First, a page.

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@Shrihari B I have the solution only till \(a\) is divisible by \(p\). To prove that \(a\) is divisible by \(p^{2}\) is given below the solution as a challenge. Svatejas Shivakumar · 9 months, 4 weeks ago

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If \(a,b \ge 0\). Prove that \(\sqrt{2}(\sqrt{a(a+b)^{3}}+b \sqrt{a^{2}+b^{2}}) \le 3(a^{2}+b^{2})\). Svatejas Shivakumar · 10 months ago

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Let \(a,b,c\) be positive reals satisfying \((a+b)(b+c)(c+a) = 1\).

Prove that \(ab+bc+ca \leq \frac{3}{4}\) Harsh Shrivastava · 10 months ago

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@Harsh Shrivastava Using am gm

(a + b) + (b + c) + (c + a) > 3

a + b + c > 3/2

now using cauchy,

\(3(a^2 + b^2 + c^2) > (a + b + c)^2\)

so

\(a^2 + b^2 + c^2 > 3/4\)

using cauchy again,

\((a^2 + b^2 + c^2)^2 > (ab + bc + ca)^2\)

3/4 > ab + bc + ca Dev Sharma · 10 months ago

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@Dev Sharma Nice solution. You could also have used the fact that \((a+b+c)^{2} \ge 3(ab+bc+ca)\) Svatejas Shivakumar · 10 months ago

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@Dev Sharma Dev,your solution is incorrect. Check the solution again,you will find your flaw. Saarthak Marathe · 10 months ago

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@Dev Sharma You got the following two inequalities,\[a^2+b^2+c^2>ab+bc+ca\\ and\\ a^2+b^2+c^2>\dfrac{3}{3}\],what next?How can you conclude that,\[\dfrac{3}{4}>ab+bc+ca\]? Adarsh Kumar · 10 months ago

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@Adarsh Kumar using cauchy again, like this

(sum(a^2))(sum(b^2)) > (sum(ab))^2

sum is cyclic Dev Sharma · 10 months ago

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Let \(a,b,c,d \in \mathbb{N}\) such that \(a \ge b \ge c \ge d \) and \(d \neq 0\). Show that the equation \(x^4 - ax^3 - bx^2 - cx -d = 0\) has no integer solution in \(x\).

Please post a "complete solution" like you would do in RMO. Nihar Mahajan · 10 months ago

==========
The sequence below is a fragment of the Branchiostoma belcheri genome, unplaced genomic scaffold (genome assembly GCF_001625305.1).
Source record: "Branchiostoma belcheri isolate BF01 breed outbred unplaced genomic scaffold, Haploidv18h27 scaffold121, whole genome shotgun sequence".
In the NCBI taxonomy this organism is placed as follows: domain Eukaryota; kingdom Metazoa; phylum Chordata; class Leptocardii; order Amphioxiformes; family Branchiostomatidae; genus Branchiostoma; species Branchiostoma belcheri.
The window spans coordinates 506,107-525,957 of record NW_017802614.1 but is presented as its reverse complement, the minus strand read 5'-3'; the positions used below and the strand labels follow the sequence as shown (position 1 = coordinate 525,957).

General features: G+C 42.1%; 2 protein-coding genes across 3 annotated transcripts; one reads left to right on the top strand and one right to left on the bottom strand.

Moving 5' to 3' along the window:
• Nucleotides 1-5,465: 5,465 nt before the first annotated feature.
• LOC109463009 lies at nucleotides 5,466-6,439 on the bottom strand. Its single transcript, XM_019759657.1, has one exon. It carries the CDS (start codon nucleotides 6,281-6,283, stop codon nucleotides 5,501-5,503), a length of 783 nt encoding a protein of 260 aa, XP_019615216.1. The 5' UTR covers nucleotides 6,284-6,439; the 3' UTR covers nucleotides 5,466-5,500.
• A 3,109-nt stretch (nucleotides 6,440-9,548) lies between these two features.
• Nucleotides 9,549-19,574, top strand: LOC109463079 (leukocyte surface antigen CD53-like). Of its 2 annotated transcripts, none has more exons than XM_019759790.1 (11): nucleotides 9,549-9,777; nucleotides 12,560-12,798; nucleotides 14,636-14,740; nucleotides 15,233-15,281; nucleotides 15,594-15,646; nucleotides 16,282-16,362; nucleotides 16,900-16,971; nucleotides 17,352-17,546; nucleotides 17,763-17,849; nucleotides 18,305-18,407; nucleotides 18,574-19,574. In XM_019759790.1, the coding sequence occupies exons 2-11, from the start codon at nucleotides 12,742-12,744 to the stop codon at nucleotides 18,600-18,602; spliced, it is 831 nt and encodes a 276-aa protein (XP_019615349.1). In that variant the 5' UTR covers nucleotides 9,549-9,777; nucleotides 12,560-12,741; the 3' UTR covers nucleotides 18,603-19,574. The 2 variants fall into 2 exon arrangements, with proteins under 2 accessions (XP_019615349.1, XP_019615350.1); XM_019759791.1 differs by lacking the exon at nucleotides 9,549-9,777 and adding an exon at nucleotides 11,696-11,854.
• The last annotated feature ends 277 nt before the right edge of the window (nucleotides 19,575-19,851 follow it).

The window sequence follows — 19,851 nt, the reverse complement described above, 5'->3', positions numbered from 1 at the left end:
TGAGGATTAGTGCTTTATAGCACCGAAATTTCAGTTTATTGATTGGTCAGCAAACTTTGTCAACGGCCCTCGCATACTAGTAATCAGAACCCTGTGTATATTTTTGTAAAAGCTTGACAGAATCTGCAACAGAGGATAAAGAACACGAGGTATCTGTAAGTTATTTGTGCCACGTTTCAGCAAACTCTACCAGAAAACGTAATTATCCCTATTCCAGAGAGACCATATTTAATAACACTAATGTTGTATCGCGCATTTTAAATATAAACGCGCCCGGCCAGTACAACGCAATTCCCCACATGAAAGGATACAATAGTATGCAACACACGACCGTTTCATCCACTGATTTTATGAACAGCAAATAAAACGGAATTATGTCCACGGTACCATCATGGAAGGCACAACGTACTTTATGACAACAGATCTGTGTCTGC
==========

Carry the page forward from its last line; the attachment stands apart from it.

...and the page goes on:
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@Nihar Mahajan I'll have a crack at it. As \(d \neq 0\), \(x \neq 0\).

Denote \(y = \frac{1}{x}\).

We have

\[x^4 = ax^3 + bx^2 + cx + d \quad \quad\]

\[1 = ay + by^2 + cy^3 + dy^4 \quad \quad (1)\]

Now, we separate this into 2 cases:

Case 1:

\(x = -n\) where \(n \in \mathbb{N}\), then \(y=-\dfrac{1}{n}\). Substituting this into \((1)\), we get

\[\dfrac {-a}{n} + \dfrac {b}{n^2} + \dfrac {-c}{n^3} + \dfrac {d}{n^4} = 1\]

\[\dfrac {-an+b}{n^2}+\dfrac{-cn+d}{n^4}=1\]

Here, the LHS is non-positive since \(a \geq b\) and \(c \geq d\), whereas the RHS is positive. Thus no solutions exist in this case.

Case 2:

\(x = n\) where \(n \in \mathbb{N}\), then \(y=\dfrac{1}{n}\). Substituting this into \((1)\), we get

\[\dfrac {a}{n} + \dfrac {b}{n^2} + \dfrac {c}{n^3} + \dfrac {d}{n^4} = 1\]

This implies that \(n \neq 1\), and

\[\dfrac {a}{n} < 1\]

\[1 \leq \dfrac {a}{n} + \dfrac {a}{n^2} + \dfrac {a}{n^3} + \dfrac {a}{n^4} < \displaystyle \sum_{i=1}^{\infty} \dfrac{a}{n^i} = \dfrac {a}{n-1}\]

These two equations imply that

\[\dfrac {n}{a} > 1\]

\[\dfrac {n-1}{a} < 1\]

There are no such \(n\) that satisfy the above two inequalities. Thus, no solutions exist. Sharky Kesa · 10 months ago

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@Nihar Mahajan Isn't this from INMO 2013 ?? Shrihari B · 9 months ago

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@Shrihari B Yes it is. Nihar Mahajan · 9 months ago

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@Nihar Mahajan Hey why aren't u participating in the INMO practice board ? Shrihari B · 9 months ago

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Let \(p\) and \(q\) be distinct primes. Show that

\(\displaystyle \sum_{j=1}^{(p-1)/2}[\frac{qj}{p}]+ \sum_{j=1}^{(q-1)/2}[\frac{pj}{q}]=\dfrac{(p-1)(q-1)}{4}\).

Note that \([ \ ]\) represents the greatest integer function. Svatejas Shivakumar · 10 months ago

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@Svatejas Shivakumar Let \(S={(x,y)|x,y \in N, \quad 1 \le x \le (p-1)/2, \quad 1 \le y \le (q-1)/2}\).

We note that the set \(S\) can be partitioned into two sets \(S_1\) and \(S_2\) according as \(qx>py\) or \(qx<py\). Note that there are no pairs in such \(S\) such that \(qx=py\).

The set \(S_1\) can be described as the set of all pairs \((x,y)\) satisfying \(1 \le x \le (p-1)/2, \quad 1 \le y < qx/p\). Then \(S_1\) has \(\displaystyle \sum_{j=1}^{(p-1)/2}{\frac{qj}{p}}\) elements.

Similarly, \(S_2\) has \(\displaystyle \sum_{i=1}^{(q-1)/2}{\frac{pi}{q}}\). Hence, we get the required result. Svatejas Shivakumar · 9 months, 4 weeks ago

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Find all primes \(x,y\) such that \(x^{y}-y^{x}=xy^{2}-19\).Enjoy solving this. Souryajit Roy · 10 months ago

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@Souryajit Roy Using FLT, we have

\[x^y \equiv x \pmod{y} \Rightarrow x \equiv -19 \pmod {y} \Rightarrow x+19 \equiv 0 \pmod{y}\]

\[y^x \equiv y \pmod{x} \Rightarrow -y \equiv -19 \pmod {x} \Rightarrow 19-y \equiv 0 \pmod{x}\]

From here, it is clear that either \(x=2\) or \(y=2\). We now separate this into 2 cases:

Case 1: \(y=2\)